"This one's for you, Albertina," Fernandez said. "I had promised it for her birthday."
Fernandez said she has lodged a complaint with the bank manager and showed him proof from the funeral home of her death. She wondered whether the nursing home billed Medicaid for the government's portion of the bill.
Whether Vega's is an isolated case is unclear. The state's Agency for Health Care Administration, which regulates nursing homes, would not comment on whether Hollywood Hills billed Medicaid after the facility was shut down or whether, like Vega, other deceased victims or residents who survived had been billed.
"The agency cannot comment on any inquiries related to a specific recipient due to federal and state privacy laws," said Shelisha Coleman, an agency spokeswoman. "The facility in question was suspended from the Medicaid program in September and therefore cannot charge Medicaid either directly or through Medicaid health plans."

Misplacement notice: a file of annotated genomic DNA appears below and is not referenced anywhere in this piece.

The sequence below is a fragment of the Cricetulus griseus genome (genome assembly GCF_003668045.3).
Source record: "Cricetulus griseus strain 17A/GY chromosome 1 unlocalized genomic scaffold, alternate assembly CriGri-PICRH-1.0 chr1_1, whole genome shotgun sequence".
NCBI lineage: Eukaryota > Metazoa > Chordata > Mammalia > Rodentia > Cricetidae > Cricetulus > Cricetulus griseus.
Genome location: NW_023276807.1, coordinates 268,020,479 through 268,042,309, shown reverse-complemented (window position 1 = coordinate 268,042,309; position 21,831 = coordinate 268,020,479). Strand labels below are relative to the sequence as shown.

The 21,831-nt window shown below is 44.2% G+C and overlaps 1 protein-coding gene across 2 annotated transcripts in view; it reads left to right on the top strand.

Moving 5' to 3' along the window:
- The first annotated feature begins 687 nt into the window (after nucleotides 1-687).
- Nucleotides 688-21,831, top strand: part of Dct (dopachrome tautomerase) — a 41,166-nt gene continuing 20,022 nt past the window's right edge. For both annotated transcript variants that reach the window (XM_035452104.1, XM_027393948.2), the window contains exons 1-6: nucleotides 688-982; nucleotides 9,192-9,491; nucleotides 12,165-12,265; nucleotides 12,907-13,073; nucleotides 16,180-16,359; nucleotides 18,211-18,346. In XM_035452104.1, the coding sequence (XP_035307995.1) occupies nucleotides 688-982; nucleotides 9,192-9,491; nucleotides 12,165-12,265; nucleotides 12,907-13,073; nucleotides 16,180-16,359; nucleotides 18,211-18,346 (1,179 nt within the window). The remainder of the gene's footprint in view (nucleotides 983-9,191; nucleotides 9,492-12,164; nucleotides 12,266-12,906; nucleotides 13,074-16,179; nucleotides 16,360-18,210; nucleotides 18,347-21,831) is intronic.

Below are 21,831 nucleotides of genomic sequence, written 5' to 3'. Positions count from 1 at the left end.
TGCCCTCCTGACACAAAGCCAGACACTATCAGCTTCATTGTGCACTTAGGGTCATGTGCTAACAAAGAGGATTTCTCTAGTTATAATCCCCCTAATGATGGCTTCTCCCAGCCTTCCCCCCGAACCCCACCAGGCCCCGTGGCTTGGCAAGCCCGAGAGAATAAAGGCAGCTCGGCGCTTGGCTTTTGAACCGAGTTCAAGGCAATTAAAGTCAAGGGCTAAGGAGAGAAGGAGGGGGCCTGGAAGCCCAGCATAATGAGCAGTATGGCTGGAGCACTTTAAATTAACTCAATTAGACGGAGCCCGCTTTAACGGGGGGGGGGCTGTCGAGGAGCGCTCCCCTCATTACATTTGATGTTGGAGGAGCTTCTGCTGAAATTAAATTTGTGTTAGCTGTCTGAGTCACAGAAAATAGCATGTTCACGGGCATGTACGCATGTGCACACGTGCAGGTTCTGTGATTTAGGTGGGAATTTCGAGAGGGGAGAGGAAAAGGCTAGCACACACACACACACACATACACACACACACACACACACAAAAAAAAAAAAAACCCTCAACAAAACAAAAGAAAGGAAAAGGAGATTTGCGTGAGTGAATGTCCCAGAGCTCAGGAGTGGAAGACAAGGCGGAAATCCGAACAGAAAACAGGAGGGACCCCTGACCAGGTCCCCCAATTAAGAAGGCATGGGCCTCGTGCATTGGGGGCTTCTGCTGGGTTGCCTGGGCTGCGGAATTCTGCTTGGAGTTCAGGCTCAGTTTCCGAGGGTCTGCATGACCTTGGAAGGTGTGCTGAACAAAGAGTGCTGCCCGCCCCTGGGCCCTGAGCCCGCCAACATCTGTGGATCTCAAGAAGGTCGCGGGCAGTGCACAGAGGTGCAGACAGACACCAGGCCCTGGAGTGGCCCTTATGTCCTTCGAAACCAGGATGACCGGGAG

Nursing home attorneys could not be reached for comment Wednesday.
Vega was the first of the victims who died Sept. 13 inside the overheated facility or at Memorial Regional Hospital across the street. The eight residents who died that day were living on the second floor of the nursing home, which had no functioning air conditioning for three days.
Six more nursing home residents died in later days. Police are still considering them part of the caseload of deaths linked to the sweltering conditions inside Hollywood Hills.
Hollywood police and the Florida Department of Law Enforcement have launched a criminal investigation into the deaths.
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